Housing crisis in Australia, UK, Germany, Canada deepens, international students struggle for accomodation

By Minh Hieu   March 6, 2024 | 03:23 pm PT
Housing crisis in Australia, UK, Germany, Canada deepens, international students struggle for accomodation
Students in Australia. Photo courtesy of the University of Adelaide
After studying economics in Australia for nearly two years, Ly had expected his rent to rise amid the ongoing housing crisis – but the immensity of the reality surprised him nonetheless.

"Rents have risen by a lot," Ly, a 21-year-old Vietnamese student at RMIT University in Melbourne, told VnExpress International.

Prices were already high when Ly arrived in Australia in 2022, and the number of international students seeking accommodation was also already rising.

With the financial support of his family, Ly could afford to rent a two-bedroom studio near his school for slightly over AU$300 (US$196.44) per week.

But by the end of 2023, the cost had risen to nearly 36% to AU$410 per week.

Some of his fellow international students took a long time to find affordable housing and settle in for the school year, he said.

Ly and his friends are among droves of international students across popular study abroad destinations like Australia, the U.K., Germany and Canada who are struggling to find accommodation amid the dwindling housing supply that comes with decade-high rental rates.

The student housing shortage is growing and is especially acute in the Canadian cities of Edmonton and Montreal, as well as other cities across Europe.

The supply of Purpose-Built Student Accommodation (PBSA) in Europe, Australia, and Canada is not meeting demand due mainly to a "slow construction pipeline," according to research firm BONARD’s 2023 Student Housing Annual Report, as quoted by international education website ICEF Monitor.

Students are also increasingly making do with smaller rooms: the average room size in residences opened is under 20 square meters, and room sizes are becoming smaller, it said.

The BONARD report stated that in 2023 its "researchers observed the highest rent increases since 2018."

Canada’s rents increased the most with 15% year-on-year, followed by the U.K. at 12.9%, according to the study, which analyzed 14,317 student residences across Europe, Australia, and Canada.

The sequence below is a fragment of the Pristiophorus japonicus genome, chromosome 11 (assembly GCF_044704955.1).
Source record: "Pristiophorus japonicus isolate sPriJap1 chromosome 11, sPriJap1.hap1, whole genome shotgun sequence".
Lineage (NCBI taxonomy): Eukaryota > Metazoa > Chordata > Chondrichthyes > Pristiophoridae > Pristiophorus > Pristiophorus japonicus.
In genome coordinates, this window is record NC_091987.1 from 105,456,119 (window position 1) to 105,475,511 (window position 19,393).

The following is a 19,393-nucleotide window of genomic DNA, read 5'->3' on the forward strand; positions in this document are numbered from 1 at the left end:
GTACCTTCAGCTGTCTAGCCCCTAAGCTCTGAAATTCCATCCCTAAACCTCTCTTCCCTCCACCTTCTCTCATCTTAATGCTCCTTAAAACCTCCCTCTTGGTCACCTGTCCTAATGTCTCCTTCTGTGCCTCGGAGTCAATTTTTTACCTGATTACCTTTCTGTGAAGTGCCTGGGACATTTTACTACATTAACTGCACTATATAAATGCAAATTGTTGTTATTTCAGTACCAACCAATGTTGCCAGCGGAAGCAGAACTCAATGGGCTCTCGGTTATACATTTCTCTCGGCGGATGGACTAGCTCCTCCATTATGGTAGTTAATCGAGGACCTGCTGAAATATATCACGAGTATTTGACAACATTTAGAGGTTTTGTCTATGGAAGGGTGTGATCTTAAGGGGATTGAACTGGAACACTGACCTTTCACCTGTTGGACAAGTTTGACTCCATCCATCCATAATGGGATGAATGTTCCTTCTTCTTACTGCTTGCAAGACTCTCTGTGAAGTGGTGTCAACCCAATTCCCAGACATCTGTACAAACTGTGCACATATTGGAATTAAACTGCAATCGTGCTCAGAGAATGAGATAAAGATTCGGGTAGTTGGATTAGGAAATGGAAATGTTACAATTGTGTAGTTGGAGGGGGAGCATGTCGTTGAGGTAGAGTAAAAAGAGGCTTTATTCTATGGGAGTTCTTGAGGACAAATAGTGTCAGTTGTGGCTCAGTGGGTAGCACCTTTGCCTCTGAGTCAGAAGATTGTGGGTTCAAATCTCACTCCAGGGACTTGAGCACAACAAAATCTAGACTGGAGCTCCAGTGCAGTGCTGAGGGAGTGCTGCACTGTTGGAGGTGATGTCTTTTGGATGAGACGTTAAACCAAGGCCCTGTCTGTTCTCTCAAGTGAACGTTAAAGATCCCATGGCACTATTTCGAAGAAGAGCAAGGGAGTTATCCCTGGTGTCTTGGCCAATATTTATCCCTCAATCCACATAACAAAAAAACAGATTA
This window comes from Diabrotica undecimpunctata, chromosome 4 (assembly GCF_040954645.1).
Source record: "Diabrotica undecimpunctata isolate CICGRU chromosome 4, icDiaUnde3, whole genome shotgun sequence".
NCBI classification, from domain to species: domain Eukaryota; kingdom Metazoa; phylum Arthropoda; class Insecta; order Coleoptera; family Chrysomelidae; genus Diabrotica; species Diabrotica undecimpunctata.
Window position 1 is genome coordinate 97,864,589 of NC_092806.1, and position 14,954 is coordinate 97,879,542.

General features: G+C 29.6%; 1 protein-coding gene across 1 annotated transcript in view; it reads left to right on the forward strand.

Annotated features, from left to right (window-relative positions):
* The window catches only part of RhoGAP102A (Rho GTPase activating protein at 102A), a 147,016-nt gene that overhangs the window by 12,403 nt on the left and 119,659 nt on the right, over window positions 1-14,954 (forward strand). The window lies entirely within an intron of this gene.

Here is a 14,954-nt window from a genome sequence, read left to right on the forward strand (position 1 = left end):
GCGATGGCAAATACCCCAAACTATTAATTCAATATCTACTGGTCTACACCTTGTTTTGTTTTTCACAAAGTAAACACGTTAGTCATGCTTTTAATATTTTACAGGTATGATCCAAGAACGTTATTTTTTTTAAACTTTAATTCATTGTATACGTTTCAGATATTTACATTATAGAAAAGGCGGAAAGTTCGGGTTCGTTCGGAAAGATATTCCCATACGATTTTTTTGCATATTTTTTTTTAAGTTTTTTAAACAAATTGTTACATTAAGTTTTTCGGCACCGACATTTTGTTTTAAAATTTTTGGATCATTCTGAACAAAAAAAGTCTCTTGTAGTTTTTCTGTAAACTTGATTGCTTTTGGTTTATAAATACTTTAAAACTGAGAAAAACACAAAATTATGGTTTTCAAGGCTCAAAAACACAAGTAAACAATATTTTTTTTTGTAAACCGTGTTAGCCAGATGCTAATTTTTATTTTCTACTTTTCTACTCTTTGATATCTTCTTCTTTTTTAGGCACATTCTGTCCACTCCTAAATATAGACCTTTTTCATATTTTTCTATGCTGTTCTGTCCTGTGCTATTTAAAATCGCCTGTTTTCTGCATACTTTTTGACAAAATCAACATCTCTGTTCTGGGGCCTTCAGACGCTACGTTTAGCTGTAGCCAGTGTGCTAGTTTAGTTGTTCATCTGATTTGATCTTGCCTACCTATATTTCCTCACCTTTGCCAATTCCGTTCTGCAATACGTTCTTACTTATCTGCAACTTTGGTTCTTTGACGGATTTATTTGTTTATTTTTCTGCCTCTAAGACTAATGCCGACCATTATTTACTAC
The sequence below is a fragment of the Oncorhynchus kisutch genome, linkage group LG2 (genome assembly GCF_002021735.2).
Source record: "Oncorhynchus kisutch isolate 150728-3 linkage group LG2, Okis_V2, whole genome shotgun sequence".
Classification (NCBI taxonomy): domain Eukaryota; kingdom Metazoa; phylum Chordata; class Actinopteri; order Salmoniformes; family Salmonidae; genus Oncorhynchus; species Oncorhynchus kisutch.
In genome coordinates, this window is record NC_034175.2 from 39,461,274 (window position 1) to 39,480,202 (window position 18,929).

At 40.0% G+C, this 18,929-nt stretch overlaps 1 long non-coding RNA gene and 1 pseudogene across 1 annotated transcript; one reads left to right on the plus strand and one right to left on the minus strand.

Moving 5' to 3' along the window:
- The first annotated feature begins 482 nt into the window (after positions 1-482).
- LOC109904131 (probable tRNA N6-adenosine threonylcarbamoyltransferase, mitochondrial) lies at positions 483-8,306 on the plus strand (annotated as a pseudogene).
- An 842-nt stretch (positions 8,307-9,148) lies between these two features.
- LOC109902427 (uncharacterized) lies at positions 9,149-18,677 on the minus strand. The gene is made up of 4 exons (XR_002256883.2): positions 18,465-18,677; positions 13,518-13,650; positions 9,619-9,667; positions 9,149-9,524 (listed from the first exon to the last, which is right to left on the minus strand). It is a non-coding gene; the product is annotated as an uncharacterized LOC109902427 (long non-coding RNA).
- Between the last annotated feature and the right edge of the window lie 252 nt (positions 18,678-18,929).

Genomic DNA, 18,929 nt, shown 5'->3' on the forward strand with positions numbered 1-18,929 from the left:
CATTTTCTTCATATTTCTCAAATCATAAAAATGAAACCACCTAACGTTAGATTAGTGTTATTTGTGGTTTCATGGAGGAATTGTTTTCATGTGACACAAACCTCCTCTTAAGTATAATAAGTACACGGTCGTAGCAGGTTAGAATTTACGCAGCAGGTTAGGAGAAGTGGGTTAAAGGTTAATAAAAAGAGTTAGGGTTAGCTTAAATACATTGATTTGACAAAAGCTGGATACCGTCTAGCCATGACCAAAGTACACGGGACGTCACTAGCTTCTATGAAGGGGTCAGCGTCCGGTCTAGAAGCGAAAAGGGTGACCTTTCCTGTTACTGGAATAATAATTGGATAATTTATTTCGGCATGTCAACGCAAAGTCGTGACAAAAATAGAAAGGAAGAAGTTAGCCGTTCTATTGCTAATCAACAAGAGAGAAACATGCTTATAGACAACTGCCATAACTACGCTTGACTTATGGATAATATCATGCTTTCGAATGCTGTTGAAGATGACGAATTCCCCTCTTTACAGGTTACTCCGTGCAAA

Regarding Canada, Sarom Roh, a leader with the international student advocacy group Migrant Students United, told University World News: "An estimated 4% to 5% of migrant students are homeless. When we consider the numbers, tens of thousands are going to be class stressed, hungry and not knowing where they’re going to sleep next."

The situation is hardly better in Germany, where tens of thousands of students, including those from abroad, have been unable to secure housing for the new academic year.

The lack of affordable housing for students in big cities has been in a "deplorable state of affairs" for decades, DW quoted Matthias Anbuhl, the head of Germany's Student Association (DSW), as saying in a statement late last year.

The DSW currently manages around 1,700 dormitories across Germany with around 196,000 places filled and more than 32,000 students on its waiting list.

Meanwhile, the wait time at dorms operated by the Berlin Student Association is three semesters, said its spokesperson Jana Judisch.

The housing crisis was so bad that the Student Association in the city of Göttingen had to rent a hotel to provide students with temporary housing.

The shortage has raised the rents in Germany. The average cost of renting a room in a shared apartment in Berlin has doubled over the past decade to €650, which is €100 more than it was last year, according to research by the Moses Mendelssohn Institute and the flatshare platform wg-gesucht.de.

In the city of Munich, the average monthly rent has surged to 720 euros (US$781.9) and a camping site offered to let homeless students stay there at a discount.

In the U.K., many international students have to live in substandard conditions as university accommodation and rental housing become costlier.

Nazmush Shahadat, a Bangladeshi student studying law in London, found himself sharing a two-bedroom flat with 20 other men.

"The first couple of months, I couldn't video call my family because I didn't want them to see how I am living - that's sad," he told BBC.

Analysis from property consultancy Savills shows that there are still 3.8 students for every bed in London, far above the national average of 2.9.

The housing supply for students is also declining in key regional universities, such as Canterbury, down 33.2%, and Bath, down 35.2%.